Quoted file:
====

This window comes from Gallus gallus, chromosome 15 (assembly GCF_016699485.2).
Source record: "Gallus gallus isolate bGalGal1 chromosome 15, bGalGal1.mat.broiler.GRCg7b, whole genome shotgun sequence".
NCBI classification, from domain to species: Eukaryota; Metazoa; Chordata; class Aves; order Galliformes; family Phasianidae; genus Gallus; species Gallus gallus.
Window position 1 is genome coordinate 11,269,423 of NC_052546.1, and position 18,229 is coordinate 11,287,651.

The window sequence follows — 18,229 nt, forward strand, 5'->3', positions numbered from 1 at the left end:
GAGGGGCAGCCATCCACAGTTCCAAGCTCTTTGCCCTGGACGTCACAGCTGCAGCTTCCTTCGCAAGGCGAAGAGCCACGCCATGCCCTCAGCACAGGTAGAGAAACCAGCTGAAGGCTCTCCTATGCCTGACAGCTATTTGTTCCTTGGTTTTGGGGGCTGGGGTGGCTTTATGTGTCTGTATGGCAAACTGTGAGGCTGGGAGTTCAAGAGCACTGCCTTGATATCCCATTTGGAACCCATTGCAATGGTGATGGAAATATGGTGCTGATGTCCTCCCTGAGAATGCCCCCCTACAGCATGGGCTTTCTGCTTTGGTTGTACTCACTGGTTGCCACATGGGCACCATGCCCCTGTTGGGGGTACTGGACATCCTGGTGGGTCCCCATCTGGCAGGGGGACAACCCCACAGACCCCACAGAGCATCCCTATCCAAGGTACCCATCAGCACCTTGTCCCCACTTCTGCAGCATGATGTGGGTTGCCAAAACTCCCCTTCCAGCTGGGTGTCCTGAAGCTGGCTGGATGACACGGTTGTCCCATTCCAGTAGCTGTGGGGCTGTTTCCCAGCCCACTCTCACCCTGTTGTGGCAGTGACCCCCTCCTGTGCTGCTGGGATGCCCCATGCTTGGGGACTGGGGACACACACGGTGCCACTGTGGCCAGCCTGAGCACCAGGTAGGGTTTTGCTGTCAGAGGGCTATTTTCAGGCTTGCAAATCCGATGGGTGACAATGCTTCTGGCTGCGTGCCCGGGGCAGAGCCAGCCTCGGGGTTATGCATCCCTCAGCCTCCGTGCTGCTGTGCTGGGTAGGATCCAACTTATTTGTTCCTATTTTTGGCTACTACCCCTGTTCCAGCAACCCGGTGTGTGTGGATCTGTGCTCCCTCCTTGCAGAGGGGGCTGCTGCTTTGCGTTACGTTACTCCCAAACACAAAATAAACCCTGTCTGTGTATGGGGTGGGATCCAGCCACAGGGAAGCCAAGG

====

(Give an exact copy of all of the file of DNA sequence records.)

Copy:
This window comes from Gallus gallus, chromosome 15 (assembly GCF_016699485.2).
Source record: "Gallus gallus isolate bGalGal1 chromosome 15, bGalGal1.mat.broiler.GRCg7b, whole genome shotgun sequence".
NCBI classification, from domain to species: Eukaryota; Metazoa; Chordata; class Aves; order Galliformes; family Phasianidae; genus Gallus; species Gallus gallus.
Window position 1 is genome coordinate 11,269,423 of NC_052546.1, and position 18,229 is coordinate 11,287,651.

The window sequence follows — 18,229 nt, forward strand, 5'->3', positions numbered from 1 at the left end:
GAGGGGCAGCCATCCACAGTTCCAAGCTCTTTGCCCTGGACGTCACAGCTGCAGCTTCCTTCGCAAGGCGAAGAGCCACGCCATGCCCTCAGCACAGGTAGAGAAACCAGCTGAAGGCTCTCCTATGCCTGACAGCTATTTGTTCCTTGGTTTTGGGGGCTGGGGTGGCTTTATGTGTCTGTATGGCAAACTGTGAGGCTGGGAGTTCAAGAGCACTGCCTTGATATCCCATTTGGAACCCATTGCAATGGTGATGGAAATATGGTGCTGATGTCCTCCCTGAGAATGCCCCCCTACAGCATGGGCTTTCTGCTTTGGTTGTACTCACTGGTTGCCACATGGGCACCATGCCCCTGTTGGGGGTACTGGACATCCTGGTGGGTCCCCATCTGGCAGGGGGACAACCCCACAGACCCCACAGAGCATCCCTATCCAAGGTACCCATCAGCACCTTGTCCCCACTTCTGCAGCATGATGTGGGTTGCCAAAACTCCCCTTCCAGCTGGGTGTCCTGAAGCTGGCTGGATGACACGGTTGTCCCATTCCAGTAGCTGTGGGGCTGTTTCCCAGCCCACTCTCACCCTGTTGTGGCAGTGACCCCCTCCTGTGCTGCTGGGATGCCCCATGCTTGGGGACTGGGGACACACACGGTGCCACTGTGGCCAGCCTGAGCACCAGGTAGGGTTTTGCTGTCAGAGGGCTATTTTCAGGCTTGCAAATCCGATGGGTGACAATGCTTCTGGCTGCGTGCCCGGGGCAGAGCCAGCCTCGGGGTTATGCATCCCTCAGCCTCCGTGCTGCTGTGCTGGGTAGGATCCAACTTATTTGTTCCTATTTTTGGCTACTACCCCTGTTCCAGCAACCCGGTGTGTGTGGATCTGTGCTCCCTCCTTGCAGAGGGGGCTGCTGCTTTGCGTTACGTTACTCCCAAACACAAAATAAACCCTGTCTGTGTATGGGGTGGGATCCAGCCACAGGGAAGCCAAGG